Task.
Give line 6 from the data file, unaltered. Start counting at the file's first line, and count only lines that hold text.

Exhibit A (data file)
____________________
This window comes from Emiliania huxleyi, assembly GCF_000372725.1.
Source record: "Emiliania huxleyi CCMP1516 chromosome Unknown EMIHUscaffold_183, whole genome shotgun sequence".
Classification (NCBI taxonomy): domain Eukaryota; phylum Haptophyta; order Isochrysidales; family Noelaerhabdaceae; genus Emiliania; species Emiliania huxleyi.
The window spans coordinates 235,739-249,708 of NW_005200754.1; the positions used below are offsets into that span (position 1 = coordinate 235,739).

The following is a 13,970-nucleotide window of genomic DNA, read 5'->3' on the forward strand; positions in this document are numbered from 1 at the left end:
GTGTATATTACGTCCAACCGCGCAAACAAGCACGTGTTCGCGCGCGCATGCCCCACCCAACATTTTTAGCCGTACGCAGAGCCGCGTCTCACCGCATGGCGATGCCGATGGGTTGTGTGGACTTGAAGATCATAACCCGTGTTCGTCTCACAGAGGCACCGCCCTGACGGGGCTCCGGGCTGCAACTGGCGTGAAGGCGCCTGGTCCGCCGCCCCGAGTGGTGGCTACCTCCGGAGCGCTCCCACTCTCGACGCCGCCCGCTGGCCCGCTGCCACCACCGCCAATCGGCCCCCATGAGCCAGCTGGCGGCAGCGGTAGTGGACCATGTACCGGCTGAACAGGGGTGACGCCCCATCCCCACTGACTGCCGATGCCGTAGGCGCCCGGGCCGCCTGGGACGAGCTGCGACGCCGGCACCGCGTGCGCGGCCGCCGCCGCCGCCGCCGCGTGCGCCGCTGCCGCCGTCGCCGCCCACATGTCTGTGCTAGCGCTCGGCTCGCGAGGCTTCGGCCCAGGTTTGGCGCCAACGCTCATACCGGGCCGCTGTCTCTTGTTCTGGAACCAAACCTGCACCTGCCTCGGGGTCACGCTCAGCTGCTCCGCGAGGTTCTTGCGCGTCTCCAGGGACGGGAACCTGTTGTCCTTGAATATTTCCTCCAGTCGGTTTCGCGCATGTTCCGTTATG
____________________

GTGTATATTACGTCCAACCGCGCAAACAAGCACGTGTTCGCGCGCGCATGCCCCACCCAACATTTTTAGCCGTACGCAGAGCCGCGTCTCACCGCATGGCGATGCCGATGGGTTGTGTGGACTTGAAGATCATAACCCGTGTTCGTCTCACAGAGGCACCGCCCTGACGGGGCTCCGGGCTGCAACTGGCGTGAAGGCGCCTGGTCCGCCGCCCCGAGTGGTGGCTACCTCCGGAGCGCTCCCACTCTCGACGCCGCCCGCTGGCCCGCTGCCACCACCGCCAATCGGCCCCCATGAGCCAGCTGGCGGCAGCGGTAGTGGACCATGTACCGGCTGAACAGGGGTGACGCCCCATCCCCACTGACTGCCGATGCCGTAGGCGCCCGGGCCGCCTGGGACGAGCTGCGACGCCGGCACCGCGTGCGCGGCCGCCGCCGCCGCCGCCGCGTGCGCCGCTGCCGCCGTCGCCGCCCACATGTCTGTGCTAGCGCTCGGCTCGCGAGGCTTCGGCCCAGGTTTGGCGCCAACGCTCATACCGGGCCGCTGTCTCTTGTTCTGGAACCAAACCTGCACCTGCCTCGGGGTCACGCTCAGCTGCTCCGCGAGGTTCTTGCGCGTCTCCAGGGACGGGAACCTGTTGTCCTTGAATATTTCCTCCAGTCGGTTTCGCGCATGTTCCGTTATG